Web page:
Drones, easily made and programmed, perfect vehicles for guidance by artificial intelligence, are far from impossibly high-tech. Weisbord observes there may well come a day when “asymmetrical warfare” sees a “terrorist” drone with a nuclear warhead — a poor man’s ICBM — attempt horrific things. Whatever we invent, as many a past imperium has discovered, can and will be used against us by those sufficiently aggrieved to act.
Weisbord, himself a veteran of the Gacaca courts of post-genocide Rwanda and of the ICC itself, parses the law of aggression, whose formalization drew on Nuremberg and, much more recently, the Russian invasion of Crimea. As Weisbord drily relates, Vladimir Putin appealed to the rule of law — a fig leaf, given Russian permanent membership at the UN Security Council — while sending in the tanks and battle cruisers. Putin’s actions belied the legal gloss he sought: his was a war of aggression, pure and simple, its way paved by maskirovka, the disinformation strategies first perfected by the czarist Okhrana — the Imperial Russian secret political police — over a century ago.
The world did little to constrain Putin directly, save economic sanctions designed to pain his oligarch associates, even after the mid-air destruction of Malaysian airliner MH‑17 in 2014, which was caused by pro-Russian “separatists,” as a German investigation demonstrated. On Putin’s role in the cyberattacks and election hacks that enabled Donald Trump’s election, Weisbord writes: “The plain language of the definition of the crime of aggression limits its scope to ‘a person in a position effectively to exercise control over or to direct the political or military action of a State.’ ” That seventeen US intelligence agencies fingered Putin as the prime mover of the cyberattacks underscores Weisbord’s notion of the “postmodern criminal.”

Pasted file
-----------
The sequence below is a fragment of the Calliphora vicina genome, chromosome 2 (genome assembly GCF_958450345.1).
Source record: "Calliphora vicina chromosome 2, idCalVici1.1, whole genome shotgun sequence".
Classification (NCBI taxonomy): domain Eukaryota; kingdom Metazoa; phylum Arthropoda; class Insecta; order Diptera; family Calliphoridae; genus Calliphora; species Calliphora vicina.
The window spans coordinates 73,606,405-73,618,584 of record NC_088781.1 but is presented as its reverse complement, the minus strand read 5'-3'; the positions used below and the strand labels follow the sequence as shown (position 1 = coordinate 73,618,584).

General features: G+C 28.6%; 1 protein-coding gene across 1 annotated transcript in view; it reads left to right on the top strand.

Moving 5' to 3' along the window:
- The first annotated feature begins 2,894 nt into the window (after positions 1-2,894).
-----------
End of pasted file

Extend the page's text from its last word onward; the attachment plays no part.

The great powers, having survived the “forever war” of the global fight against terrorism, now seem poised to get down to business yet again, this time with networked weapons, both software and hardware. (Government-sponsored arms sales, which one might construe as a predicate to the crime of aggression, are little mentioned by Weisbord.) The proxies have been neutered, at least temporarily, perhaps — but what comes next, now that there’s a clear line of sight to the actual opponent?
By 2017, Weisbord explains, the ICC was in grave danger of irrelevance, on par with the League of Nations’ impotence when Hitler seized the Rhineland in 1936. Into this legal vacuum came a small group of lawyers who “designed the crime,” which applies to all those who wage aggressive war, with all the complexities of illegality committed at a distance, through a chain of command. The question of immunities is central: the troika of heads of state, heads of governments, and foreign ministers, who enjoy domestic immunity from domestic prosecution, would enjoy none from an international court, as the law has had it, if they initiate or participate in an act of aggression. This is the beating heart of the statute: What to do with a would-be autocrat — say a US president — should he order an act of aggression?